World's Largest project to improve Children's fitness: Irish researchers with 2,000+ childre
9 in 10 Irish teens haven’t mastered fundamental movements that they should have mastered by the age of 6. Moving Well – Being Well, an ongoing research project aimed at improving Irish children’s fundamental movement skills is well underway.
Last March, it came to light that 9 out of 10 Irish teens have not mastered fundamental movements that they should have mastered by the age of 6.
This statistic was one of the reasons for the launch of Moving Well – Being Well - the largest research project of its kind ever attempted globally – which aims to tackle this problem in a child centred and scientific manner.
Researchers from the Insight Centre of Data Analytics and DCU’s School of Health and Human Performance joined forces with the GAA and the Dublin GAA and have been assessing more than 2,000 children in 40 schools in 12 counties across all the provinces.
What are Fundamental Movements?
Kicking a ball
Catching a ball
Recent research from Dublin City University found that the Fundamental Movements are not naturally inherent in children. A 2014 study found that just 11% of Irish adolescents had mastered basic skills such as these. Leader of that study, Dr Johann Issartel, said back in March, "It's a potential catastrophe for public health because the inability to perform fundamental movement skills leads to an aversion to sports and exercise later in life. It's a time bomb for the healthcare system.” This is where Moving Well - Being Well comes in.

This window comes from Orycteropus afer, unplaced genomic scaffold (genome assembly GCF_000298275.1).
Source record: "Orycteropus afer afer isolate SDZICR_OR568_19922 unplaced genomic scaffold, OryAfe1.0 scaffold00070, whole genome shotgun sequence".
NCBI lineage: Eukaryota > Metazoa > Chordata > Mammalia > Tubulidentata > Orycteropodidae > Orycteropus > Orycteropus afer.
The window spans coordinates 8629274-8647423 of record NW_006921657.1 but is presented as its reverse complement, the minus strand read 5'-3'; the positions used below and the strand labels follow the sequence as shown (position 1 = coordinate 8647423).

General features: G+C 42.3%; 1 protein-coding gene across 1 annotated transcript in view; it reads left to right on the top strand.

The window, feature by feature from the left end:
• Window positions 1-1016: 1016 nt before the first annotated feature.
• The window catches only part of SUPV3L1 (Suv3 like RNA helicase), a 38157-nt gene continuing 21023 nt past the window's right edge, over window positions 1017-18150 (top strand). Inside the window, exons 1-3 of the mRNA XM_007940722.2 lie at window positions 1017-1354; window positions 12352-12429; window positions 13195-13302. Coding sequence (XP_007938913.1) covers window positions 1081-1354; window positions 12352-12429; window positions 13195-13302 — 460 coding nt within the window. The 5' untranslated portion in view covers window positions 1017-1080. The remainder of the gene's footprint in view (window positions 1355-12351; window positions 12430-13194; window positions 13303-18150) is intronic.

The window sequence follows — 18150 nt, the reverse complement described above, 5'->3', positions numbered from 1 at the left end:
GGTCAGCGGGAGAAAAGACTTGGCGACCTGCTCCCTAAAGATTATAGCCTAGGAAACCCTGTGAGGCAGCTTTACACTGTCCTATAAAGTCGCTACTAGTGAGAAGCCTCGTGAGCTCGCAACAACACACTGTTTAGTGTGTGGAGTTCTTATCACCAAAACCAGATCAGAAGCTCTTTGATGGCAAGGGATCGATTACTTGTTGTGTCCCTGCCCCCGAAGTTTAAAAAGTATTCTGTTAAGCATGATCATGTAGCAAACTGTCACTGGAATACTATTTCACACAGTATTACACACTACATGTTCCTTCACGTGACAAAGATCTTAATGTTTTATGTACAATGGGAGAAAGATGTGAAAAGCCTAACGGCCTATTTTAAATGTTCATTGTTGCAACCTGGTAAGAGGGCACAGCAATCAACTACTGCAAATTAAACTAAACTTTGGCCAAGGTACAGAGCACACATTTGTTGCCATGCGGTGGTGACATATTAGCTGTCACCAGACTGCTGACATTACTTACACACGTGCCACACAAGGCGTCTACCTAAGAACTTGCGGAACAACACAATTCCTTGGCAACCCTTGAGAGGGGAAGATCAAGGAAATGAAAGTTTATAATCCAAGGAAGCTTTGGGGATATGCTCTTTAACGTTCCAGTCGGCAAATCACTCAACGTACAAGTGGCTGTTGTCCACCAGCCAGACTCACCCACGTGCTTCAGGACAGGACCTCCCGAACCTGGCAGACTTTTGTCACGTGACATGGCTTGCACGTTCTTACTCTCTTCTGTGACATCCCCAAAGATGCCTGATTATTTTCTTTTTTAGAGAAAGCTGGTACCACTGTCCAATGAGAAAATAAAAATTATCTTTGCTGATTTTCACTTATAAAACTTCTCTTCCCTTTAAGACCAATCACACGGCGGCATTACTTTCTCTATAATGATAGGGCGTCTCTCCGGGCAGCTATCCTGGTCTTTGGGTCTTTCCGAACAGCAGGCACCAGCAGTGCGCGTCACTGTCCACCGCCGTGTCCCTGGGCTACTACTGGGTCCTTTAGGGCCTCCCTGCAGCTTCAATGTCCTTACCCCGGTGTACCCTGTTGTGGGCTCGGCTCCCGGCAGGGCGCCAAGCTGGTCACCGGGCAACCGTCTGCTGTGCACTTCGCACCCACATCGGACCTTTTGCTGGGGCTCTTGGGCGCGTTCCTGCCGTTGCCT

Professor Noel O’Connor of the Insight Centre for Data Analytics said, “This is the largest project of its kind anywhere in the world. It is a wonderful example of the power of big data and data analytics. Technology will be used to gather and analyse data at a scale not previously possible. We will be assessing 3,000 children and with novel interventions, we will potentially reach 130,000 by the end of the project.”
“The research has brought a greater focus on the need to look at the whole area of well-being in our young people. Something that unfortunately that is being ignored at present.”
- Kevin Plunkett, Principal of St Oliver Plunkett’s Primary School in Forkhill, Armagh
With more than 10,000 kilometres covered so far, researchers have assessed the current state of
Irish children’s motor skills, alongside other health related factors such as their cardiovascular fitness, body mass index, strength, and flexibility. In addition, they have surveyed exactly how much physical activity these children get and measured a number of psychological factors around physical activity, including confidence, motivation, and perceived competence, as well as assessing their wellbeing. They are now developing schools based interventions to improve those skills while taking various psychological and environmental factors into account. They will also ascertain the best ways to upskill teachers and coaches.
The team have been well received in schools. All of the teachers surveyed rated the research as, “extremely important,” or, “very important.”
Teacher Nicola O’Connor said, “The team were incredibly professional and the children thoroughly enjoyed taking part in the research. It was great to see them so engaged and enjoying exercise.”
After testing the children’s abilities, researchers will create an intervention which will be adopted in schools and delivered by DCU and Insight researchers as well as Coaching Officers from the GAA from September 2017.